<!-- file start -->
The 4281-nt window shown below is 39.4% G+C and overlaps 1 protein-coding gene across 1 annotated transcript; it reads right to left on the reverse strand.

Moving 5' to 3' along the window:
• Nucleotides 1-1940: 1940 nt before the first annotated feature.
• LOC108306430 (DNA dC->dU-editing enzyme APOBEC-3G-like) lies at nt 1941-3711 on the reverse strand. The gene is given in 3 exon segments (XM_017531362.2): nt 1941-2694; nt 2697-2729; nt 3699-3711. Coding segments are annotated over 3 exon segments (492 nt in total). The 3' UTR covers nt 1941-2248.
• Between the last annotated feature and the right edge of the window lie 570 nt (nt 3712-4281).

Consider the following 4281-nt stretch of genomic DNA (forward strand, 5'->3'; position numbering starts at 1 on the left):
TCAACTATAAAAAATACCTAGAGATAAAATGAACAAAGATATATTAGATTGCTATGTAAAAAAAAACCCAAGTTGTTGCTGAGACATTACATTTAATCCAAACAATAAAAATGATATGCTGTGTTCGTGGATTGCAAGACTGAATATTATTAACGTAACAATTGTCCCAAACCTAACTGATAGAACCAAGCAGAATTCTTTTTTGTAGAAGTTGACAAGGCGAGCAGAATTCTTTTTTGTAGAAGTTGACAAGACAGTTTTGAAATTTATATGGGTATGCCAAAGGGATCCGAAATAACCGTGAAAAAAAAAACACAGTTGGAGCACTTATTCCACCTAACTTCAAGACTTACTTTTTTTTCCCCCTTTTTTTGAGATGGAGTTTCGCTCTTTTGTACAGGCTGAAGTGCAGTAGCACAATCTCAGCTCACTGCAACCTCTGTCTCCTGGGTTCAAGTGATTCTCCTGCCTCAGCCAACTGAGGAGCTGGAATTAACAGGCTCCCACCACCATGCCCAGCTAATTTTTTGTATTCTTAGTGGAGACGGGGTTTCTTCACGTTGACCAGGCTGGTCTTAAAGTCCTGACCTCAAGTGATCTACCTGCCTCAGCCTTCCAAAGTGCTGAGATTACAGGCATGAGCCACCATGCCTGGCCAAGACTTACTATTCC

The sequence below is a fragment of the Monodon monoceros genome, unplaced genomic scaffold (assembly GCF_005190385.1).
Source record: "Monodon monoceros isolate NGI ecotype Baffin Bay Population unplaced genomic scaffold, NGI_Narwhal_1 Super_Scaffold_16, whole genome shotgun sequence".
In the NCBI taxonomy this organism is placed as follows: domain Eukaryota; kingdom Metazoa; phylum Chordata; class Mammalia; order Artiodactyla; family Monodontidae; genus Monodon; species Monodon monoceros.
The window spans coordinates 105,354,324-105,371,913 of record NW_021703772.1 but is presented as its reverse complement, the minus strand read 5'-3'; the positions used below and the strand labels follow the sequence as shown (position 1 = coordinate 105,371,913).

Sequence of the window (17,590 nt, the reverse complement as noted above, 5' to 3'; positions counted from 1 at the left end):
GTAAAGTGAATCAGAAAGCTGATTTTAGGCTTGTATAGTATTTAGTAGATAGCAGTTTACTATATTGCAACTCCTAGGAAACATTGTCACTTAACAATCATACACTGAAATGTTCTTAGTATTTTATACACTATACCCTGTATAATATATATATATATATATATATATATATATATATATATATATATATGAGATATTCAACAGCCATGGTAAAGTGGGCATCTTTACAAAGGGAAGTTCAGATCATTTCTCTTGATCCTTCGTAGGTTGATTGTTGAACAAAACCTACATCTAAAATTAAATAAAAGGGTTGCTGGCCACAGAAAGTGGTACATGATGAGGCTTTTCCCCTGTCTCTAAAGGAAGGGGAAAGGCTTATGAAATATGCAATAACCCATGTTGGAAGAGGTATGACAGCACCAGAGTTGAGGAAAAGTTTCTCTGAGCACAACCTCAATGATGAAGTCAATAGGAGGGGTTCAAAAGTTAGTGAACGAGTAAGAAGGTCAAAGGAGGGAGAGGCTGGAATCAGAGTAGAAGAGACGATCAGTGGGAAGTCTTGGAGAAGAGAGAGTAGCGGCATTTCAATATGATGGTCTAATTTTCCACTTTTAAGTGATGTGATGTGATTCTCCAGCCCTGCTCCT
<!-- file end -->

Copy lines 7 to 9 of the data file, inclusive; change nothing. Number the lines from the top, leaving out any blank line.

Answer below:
TCAACTATAAAAAATACCTAGAGATAAAATGAACAAAGATATATTAGATTGCTATGTAAAAAAAAACCCAAGTTGTTGCTGAGACATTACATTTAATCCAAACAATAAAAATGATATGCTGTGTTCGTGGATTGCAAGACTGAATATTATTAACGTAACAATTGTCCCAAACCTAACTGATAGAACCAAGCAGAATTCTTTTTTGTAGAAGTTGACAAGGCGAGCAGAATTCTTTTTTGTAGAAGTTGACAAGACAGTTTTGAAATTTATATGGGTATGCCAAAGGGATCCGAAATAACCGTGAAAAAAAAAACACAGTTGGAGCACTTATTCCACCTAACTTCAAGACTTACTTTTTTTTCCCCCTTTTTTTGAGATGGAGTTTCGCTCTTTTGTACAGGCTGAAGTGCAGTAGCACAATCTCAGCTCACTGCAACCTCTGTCTCCTGGGTTCAAGTGATTCTCCTGCCTCAGCCAACTGAGGAGCTGGAATTAACAGGCTCCCACCACCATGCCCAGCTAATTTTTTGTATTCTTAGTGGAGACGGGGTTTCTTCACGTTGACCAGGCTGGTCTTAAAGTCCTGACCTCAAGTGATCTACCTGCCTCAGCCTTCCAAAGTGCTGAGATTACAGGCATGAGCCACCATGCCTGGCCAAGACTTACTATTCC

The sequence below is a fragment of the Monodon monoceros genome, unplaced genomic scaffold (assembly GCF_005190385.1).
Source record: "Monodon monoceros isolate NGI ecotype Baffin Bay Population unplaced genomic scaffold, NGI_Narwhal_1 Super_Scaffold_16, whole genome shotgun sequence".